Students from Stanford's Experimental Robotics course put their programming chops to work by teaching robots to play golf, tennis and soccer goalie; line up dominoes; and swat balloons in the style of King Kong swatting at airplanes.
"Some of these students have been here all night long," said computer science Professor Oussama Khatib, motioning to the half-dozen groups of students hunched over computer screens and robotic arms.
"They've built a robotic soccer goalkeeper," he said, pointing to a mechanical arm mounted on a wheeled platform as it darted across the floor. "Over here is one that lines up dominoes, and downstairs there is a very scary gorilla that swats balloons. If these all work, this is going to be a lot of fun."
This random assortment of 'bots were among the final projects designed by students in the Experimental Robotics computer science course, taught by Khatib, and recently put on display in the Artificial Intelligence Laboratory.
The course builds on the theoretical mathematics and programming skills students learned in their Intro to Robotics course during the winter quarter and provides critical real-world lessons.
"It is one thing to learn about an equation; it's a completely different thing to see how this equation is going to work. What is fun about robots is that you can really see exactly the result, and you see it immediately," Khatib said.
The final course project is very open ended: Students simply must program a pre-fabricated robot to perform some sort of task. There are few restrictions on what this task can entail, but it typically requires students to design and program a robot that can sense where it is in space, detect objects around it and then interact with those objects in its environment.
While Khatib is always interested to see the students put their new programming chops to work, he is perhaps more excited to see their creativity. This year's lineup included a robotic golfer, a giraffe-headed 'bot that played fetch, a tennis-playing robotic arm and a touch-sensitive arm that could draw and play tic-tac-toe. Students and professors still talk about the Star Wars-inspired JediBot from 2011, a mechanical arm programmed to engage in lightsaber duels.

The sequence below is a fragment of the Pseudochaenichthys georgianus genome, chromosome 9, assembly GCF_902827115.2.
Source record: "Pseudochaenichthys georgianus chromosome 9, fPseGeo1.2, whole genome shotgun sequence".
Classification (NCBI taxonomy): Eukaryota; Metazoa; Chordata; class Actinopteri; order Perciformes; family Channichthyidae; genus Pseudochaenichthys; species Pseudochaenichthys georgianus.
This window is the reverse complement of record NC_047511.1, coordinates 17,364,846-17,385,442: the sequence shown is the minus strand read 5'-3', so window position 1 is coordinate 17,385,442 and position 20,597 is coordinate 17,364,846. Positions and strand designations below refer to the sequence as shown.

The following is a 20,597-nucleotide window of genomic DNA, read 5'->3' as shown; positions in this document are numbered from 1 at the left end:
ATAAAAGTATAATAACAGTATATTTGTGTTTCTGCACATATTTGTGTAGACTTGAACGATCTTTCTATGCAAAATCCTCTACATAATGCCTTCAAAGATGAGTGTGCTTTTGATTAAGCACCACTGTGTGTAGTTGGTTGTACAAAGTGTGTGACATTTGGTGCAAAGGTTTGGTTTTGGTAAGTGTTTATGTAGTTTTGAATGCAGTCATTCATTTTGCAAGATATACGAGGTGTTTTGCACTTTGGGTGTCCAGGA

"I have been teaching this class for many years, and every year the students come up with something completely different, and this is really remarkable," Khatib said.
In addition to learning new programming languages and software to control the robots, students must also quickly master the nuances of other critical components, such as motion sensors, high-speed cameras and force-feedback sensors. Integrating all the pieces, and then getting the robot to perform in a reliable fashion, doesn't always go smoothly.
"Once you kind of get over the joy of just playing around with a cool toy, it slowly starts to get more frustrating," said Michael Bunne, a first-year master's student in mechanical engineering. "As you get more and more complicated, [the robot] tends to work less and less. And then, eventually, there's usually a breakthrough that just causes everything to come together … and then it becomes fun again."
Many of Bunne's classmates shared similar frustrations, but they agreed that troubleshooting was a valuable learning experience.
"If your ideal solution doesn't work, you're going to have to come up with a Plan B, and that's what I think being a mechanical engineer is all about," said Xiao Ying Zhao, a senior in mechanical engineering. "Whether I'm going to be programming robots in my future, I don't know, but the problem-solving skills I've developed here will definitely help in the future."
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